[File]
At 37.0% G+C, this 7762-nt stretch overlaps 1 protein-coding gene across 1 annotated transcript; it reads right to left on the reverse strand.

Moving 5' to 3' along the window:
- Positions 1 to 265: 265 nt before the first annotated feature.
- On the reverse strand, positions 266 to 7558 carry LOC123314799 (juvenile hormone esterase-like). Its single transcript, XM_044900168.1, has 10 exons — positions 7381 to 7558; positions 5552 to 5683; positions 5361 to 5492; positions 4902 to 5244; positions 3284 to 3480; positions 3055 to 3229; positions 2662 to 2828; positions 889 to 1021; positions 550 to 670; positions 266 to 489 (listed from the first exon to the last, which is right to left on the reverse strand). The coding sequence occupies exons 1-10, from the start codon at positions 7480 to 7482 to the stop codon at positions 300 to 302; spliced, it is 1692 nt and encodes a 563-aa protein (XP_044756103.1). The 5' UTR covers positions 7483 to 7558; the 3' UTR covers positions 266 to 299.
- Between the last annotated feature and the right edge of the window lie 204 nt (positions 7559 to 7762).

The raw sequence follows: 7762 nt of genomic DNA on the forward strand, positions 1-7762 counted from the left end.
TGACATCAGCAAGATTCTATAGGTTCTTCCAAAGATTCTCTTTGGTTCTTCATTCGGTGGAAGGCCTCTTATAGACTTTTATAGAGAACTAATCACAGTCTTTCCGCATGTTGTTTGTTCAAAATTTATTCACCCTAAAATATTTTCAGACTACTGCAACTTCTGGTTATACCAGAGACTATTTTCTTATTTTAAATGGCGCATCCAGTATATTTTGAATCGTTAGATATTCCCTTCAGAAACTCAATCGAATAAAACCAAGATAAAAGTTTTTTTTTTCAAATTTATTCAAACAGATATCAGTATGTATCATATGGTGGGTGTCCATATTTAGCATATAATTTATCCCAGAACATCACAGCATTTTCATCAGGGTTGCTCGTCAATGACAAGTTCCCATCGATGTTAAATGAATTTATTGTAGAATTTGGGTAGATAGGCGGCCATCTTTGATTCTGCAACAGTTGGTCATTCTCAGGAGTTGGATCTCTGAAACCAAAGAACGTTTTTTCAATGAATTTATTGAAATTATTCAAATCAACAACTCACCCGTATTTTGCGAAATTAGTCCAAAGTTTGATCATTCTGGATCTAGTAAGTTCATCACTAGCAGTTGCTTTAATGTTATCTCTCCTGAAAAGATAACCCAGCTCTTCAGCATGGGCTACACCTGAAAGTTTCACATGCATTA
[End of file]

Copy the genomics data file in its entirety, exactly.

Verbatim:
At 37.0% G+C, this 7762-nt stretch overlaps 1 protein-coding gene across 1 annotated transcript; it reads right to left on the reverse strand.

Moving 5' to 3' along the window:
- Positions 1 to 265: 265 nt before the first annotated feature.
- On the reverse strand, positions 266 to 7558 carry LOC123314799 (juvenile hormone esterase-like). Its single transcript, XM_044900168.1, has 10 exons — positions 7381 to 7558; positions 5552 to 5683; positions 5361 to 5492; positions 4902 to 5244; positions 3284 to 3480; positions 3055 to 3229; positions 2662 to 2828; positions 889 to 1021; positions 550 to 670; positions 266 to 489 (listed from the first exon to the last, which is right to left on the reverse strand). The coding sequence occupies exons 1-10, from the start codon at positions 7480 to 7482 to the stop codon at positions 300 to 302; spliced, it is 1692 nt and encodes a 563-aa protein (XP_044756103.1). The 5' UTR covers positions 7483 to 7558; the 3' UTR covers positions 266 to 299.
- Between the last annotated feature and the right edge of the window lie 204 nt (positions 7559 to 7762).

The raw sequence follows: 7762 nt of genomic DNA on the forward strand, positions 1-7762 counted from the left end.
TGACATCAGCAAGATTCTATAGGTTCTTCCAAAGATTCTCTTTGGTTCTTCATTCGGTGGAAGGCCTCTTATAGACTTTTATAGAGAACTAATCACAGTCTTTCCGCATGTTGTTTGTTCAAAATTTATTCACCCTAAAATATTTTCAGACTACTGCAACTTCTGGTTATACCAGAGACTATTTTCTTATTTTAAATGGCGCATCCAGTATATTTTGAATCGTTAGATATTCCCTTCAGAAACTCAATCGAATAAAACCAAGATAAAAGTTTTTTTTTTCAAATTTATTCAAACAGATATCAGTATGTATCATATGGTGGGTGTCCATATTTAGCATATAATTTATCCCAGAACATCACAGCATTTTCATCAGGGTTGCTCGTCAATGACAAGTTCCCATCGATGTTAAATGAATTTATTGTAGAATTTGGGTAGATAGGCGGCCATCTTTGATTCTGCAACAGTTGGTCATTCTCAGGAGTTGGATCTCTGAAACCAAAGAACGTTTTTTCAATGAATTTATTGAAATTATTCAAATCAACAACTCACCCGTATTTTGCGAAATTAGTCCAAAGTTTGATCATTCTGGATCTAGTAAGTTCATCACTAGCAGTTGCTTTAATGTTATCTCTCCTGAAAAGATAACCCAGCTCTTCAGCATGGGCTACACCTGAAAGTTTCACATGCATTA